Maternal Intravenous Fluids During Labor and Newborn Weight Loss
by Anne Eglash MD, IBCLC, FABM
After covering SARS-CoV-2 in the last few CQWs, I thought I would take a break and discuss something germane, like weight loss, and then realized that with the changes we are witnessing in newborn care, this an important topic to highlight. Many new dyads are being discharged from the hospital after 24 hours for an uncomplicated vaginal delivery, and 48 hours after a cesarean birth, to reduce exposure of families to COVID-19 and to save on personal protective equipment for health care workers. In some communities it is harder for families to find follow-up care because physician offices are trying to keep people with non-urgent problems out of the office. A new mother recently shared with me that she was advised to supplement with formula at the time of hospital discharge to prevent the need for frequent weight checks.
Many lactation specialists have observed for years that infants born to mothers who have received copious IV fluid during labor appear to lose excessive weight despite breastfeeding well. I personally have seen infants with 10-12% weight loss at 24 hours.
The study for this week’s CQW is a French study that was retrospective, evaluating the relationship between maternal IV fluid and newborn weight loss. The researchers studied 150 records of patients who were low risk and gave birth to a single term healthy breastfeeding infant in 2016. They reviewed the amount of IV fluid given to the mothers, and correlated this with the newborn weights done from birth thru day 4.
The researchers found that when mothers received at least 1500ml of IV fluids, there was a greater likelihood of an 8% newborn weight loss at 72 hours.
Interestingly, they state that the French Society of Anesthesia and Intensive Care does not recommend IV fluids before an epidural to prevent a drop in maternal blood pressure, but 85% of mothers who received an epidural received at least 1500 ml of IV fluid.
I realize that this is not the first study done on this topic, and the results corroborate the findings in similar previous studies.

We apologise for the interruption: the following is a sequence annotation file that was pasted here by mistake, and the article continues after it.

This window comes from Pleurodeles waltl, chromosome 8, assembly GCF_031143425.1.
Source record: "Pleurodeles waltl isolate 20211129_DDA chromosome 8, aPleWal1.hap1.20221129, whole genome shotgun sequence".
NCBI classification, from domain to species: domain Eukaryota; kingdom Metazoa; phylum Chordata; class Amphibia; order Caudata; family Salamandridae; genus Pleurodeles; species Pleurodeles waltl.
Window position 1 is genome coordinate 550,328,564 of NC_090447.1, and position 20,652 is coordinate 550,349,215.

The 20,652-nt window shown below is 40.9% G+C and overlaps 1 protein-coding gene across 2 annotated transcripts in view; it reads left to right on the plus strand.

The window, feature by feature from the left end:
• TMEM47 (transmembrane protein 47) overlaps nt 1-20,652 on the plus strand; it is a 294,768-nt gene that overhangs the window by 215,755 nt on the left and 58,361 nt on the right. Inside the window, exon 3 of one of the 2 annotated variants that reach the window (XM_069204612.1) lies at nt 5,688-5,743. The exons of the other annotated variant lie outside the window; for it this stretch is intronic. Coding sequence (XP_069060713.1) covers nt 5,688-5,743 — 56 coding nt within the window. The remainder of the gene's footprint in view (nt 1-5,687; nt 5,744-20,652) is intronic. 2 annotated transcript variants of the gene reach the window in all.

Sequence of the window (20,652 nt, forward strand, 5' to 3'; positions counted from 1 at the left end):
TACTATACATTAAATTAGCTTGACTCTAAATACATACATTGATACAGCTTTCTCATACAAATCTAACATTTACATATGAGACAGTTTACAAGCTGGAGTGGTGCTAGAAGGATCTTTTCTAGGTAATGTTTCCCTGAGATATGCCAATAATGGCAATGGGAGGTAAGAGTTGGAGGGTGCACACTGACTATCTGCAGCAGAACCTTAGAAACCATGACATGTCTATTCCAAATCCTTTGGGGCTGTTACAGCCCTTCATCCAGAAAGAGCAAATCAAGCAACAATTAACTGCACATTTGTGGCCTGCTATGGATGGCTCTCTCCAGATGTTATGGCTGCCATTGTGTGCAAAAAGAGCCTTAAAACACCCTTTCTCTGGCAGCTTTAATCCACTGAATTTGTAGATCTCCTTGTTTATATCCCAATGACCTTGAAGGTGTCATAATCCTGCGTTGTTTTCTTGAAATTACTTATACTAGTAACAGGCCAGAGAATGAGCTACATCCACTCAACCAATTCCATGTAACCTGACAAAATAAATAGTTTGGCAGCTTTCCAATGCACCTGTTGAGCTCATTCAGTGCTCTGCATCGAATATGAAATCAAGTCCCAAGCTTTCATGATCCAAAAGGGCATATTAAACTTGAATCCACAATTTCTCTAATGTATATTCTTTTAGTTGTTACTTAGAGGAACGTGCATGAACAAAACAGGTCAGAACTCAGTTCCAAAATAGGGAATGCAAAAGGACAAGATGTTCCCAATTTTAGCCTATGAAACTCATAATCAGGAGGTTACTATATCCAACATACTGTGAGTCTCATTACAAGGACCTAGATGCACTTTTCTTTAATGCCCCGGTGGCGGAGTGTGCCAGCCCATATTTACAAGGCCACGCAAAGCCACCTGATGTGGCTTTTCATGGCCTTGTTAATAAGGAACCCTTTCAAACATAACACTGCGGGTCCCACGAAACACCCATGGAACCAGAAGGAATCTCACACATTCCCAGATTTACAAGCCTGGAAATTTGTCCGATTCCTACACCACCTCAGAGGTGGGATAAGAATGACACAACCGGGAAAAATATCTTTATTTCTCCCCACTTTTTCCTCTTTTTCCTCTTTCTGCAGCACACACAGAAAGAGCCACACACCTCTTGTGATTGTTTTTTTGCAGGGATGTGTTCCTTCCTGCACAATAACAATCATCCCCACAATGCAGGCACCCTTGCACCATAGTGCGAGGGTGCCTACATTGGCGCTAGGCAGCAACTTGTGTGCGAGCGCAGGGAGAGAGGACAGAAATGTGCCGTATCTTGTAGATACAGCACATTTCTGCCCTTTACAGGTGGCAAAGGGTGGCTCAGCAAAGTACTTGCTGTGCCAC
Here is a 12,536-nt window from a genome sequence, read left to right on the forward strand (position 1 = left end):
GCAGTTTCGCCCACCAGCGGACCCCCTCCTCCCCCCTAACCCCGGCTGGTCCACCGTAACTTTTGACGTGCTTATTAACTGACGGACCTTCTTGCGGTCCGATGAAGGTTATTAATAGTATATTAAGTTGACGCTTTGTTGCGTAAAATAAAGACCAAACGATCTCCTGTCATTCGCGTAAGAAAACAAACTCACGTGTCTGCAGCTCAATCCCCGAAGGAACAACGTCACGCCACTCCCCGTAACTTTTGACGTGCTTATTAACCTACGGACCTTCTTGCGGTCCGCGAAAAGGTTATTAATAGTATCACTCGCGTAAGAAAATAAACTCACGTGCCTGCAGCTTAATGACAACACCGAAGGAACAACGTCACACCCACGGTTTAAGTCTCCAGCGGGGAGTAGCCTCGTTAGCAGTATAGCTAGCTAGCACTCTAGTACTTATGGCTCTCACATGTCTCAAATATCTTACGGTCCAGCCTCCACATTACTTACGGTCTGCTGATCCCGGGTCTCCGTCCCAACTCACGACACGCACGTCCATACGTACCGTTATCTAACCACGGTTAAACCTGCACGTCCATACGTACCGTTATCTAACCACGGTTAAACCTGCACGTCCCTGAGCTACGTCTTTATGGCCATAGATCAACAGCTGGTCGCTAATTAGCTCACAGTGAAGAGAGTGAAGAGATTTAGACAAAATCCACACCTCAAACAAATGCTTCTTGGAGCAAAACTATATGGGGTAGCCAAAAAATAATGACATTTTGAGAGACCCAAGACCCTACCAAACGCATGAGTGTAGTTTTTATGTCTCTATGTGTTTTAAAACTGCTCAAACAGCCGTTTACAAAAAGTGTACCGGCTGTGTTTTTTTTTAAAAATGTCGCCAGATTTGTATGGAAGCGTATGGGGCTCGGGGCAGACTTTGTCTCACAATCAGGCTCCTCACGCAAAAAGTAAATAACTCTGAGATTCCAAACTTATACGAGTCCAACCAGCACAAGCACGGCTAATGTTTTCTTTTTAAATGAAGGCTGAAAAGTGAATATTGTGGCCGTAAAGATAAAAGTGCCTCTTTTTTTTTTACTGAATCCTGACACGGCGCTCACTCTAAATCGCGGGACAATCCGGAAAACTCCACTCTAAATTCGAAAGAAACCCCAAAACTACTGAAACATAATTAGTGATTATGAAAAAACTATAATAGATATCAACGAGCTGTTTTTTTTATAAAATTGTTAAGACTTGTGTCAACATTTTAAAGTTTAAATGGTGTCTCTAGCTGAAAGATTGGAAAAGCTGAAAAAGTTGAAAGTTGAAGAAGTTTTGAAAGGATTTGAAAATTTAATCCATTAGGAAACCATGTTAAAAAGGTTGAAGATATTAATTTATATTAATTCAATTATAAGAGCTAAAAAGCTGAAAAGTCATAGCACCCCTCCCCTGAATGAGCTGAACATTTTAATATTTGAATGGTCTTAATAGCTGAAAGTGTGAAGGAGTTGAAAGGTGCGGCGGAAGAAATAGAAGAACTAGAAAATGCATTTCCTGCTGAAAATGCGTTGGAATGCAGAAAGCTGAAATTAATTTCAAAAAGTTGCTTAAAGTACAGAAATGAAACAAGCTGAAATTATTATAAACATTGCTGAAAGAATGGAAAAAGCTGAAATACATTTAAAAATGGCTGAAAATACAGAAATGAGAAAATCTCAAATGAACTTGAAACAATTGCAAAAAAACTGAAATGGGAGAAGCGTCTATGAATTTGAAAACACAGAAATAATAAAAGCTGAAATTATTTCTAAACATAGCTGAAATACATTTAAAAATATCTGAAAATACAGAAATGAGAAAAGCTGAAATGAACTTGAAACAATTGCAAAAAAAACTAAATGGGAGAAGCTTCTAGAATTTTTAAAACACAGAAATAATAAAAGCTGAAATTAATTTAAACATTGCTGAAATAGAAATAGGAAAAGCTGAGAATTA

- Mothers who underwent an emergency cesarean were at higher risk for increased IV fluids.
- Longer labor was associated with more IV fluids.
- Mothers with a higher BMI received more IV fluids.
- Mothers receiving pitocin/oxytocin during labor received more IV fluids.
See the Answer
The main purpose of our study has been to establish a link between the administration of intravenous fluids during Labor and the weight loss experienced by infants during hospitalization.
We conducted a retrospective observational study using a descriptive and comparative method. We studied 150 records of patients who gave birth at term (low-risk pregnancy) of a single healthy new born with breastfeeding in a university hospital center between 1 January 2016 and 31 July 2016. Maternal, obstetrical and neonatal characteristics were registered to determine the influence of vascular filling by univariate and multivariate analysis and identified factors that may lead to increase neonatal weight loss.
One hundred and fifty mother–child couples were studied. Newborns whom mothers received at least 1500mL of solute during Labor lose significantly more weight until the third day of life (p<.001) compared to women who received less than 1500 mL, also observed for neonatal weight loss greater than 8% (p=.043). In addition, the obstetrical factors most significantly associated with an increase in the volume of solute injected were the duration of Labor (p<.001), the administration of oxytocin (p<.001), epidural analgesia (p=.01) and emergency cesarean section during Labor (p<.001).
We found a link between vascular volume injected during Labor and increased risk of neonatal weight loss. Taking this factor into account when monitoring Labor in the birth room is essential to prevent and adapt neonatal management in the event of excessive weight loss. Influence of intrapartum maternal fluids on weight loss in breastfed newborns.
The authors did not see a relationship between higher BMI and IV fluids. This study only included mothers who were ‘low risk’, but they didn’t define what that meant. I would expect that if they included mothers at high risk for a delay in lactation such as those with gestational diabetes, morbid obesity, pre-eclampsia, etc, they would have calculated a higher average weight loss by day 3.
I know that some communities are using the 24 hour weight as the baseline weight; please send us a comment if you are.
We need an increased awareness of this issue among physicians and other providers caring for newborns, particularly in the time of COVID-19, so that infants are not discharged at 24 hours with a recommendation to be supplemented. Perhaps maternal IV fluid administration could become a vital sign in the newborn chart, like the Apgar score. Coupling this with a calculator that could ‘correct’ the weight loss in the first 24 hours may help to reduce the risk of supplementing healthy breastfeeding newborns. The other option is to simply refrain from judging the weight loss in the first 24 hours, and focus on the incremental weight changes from 24-96 hours of life.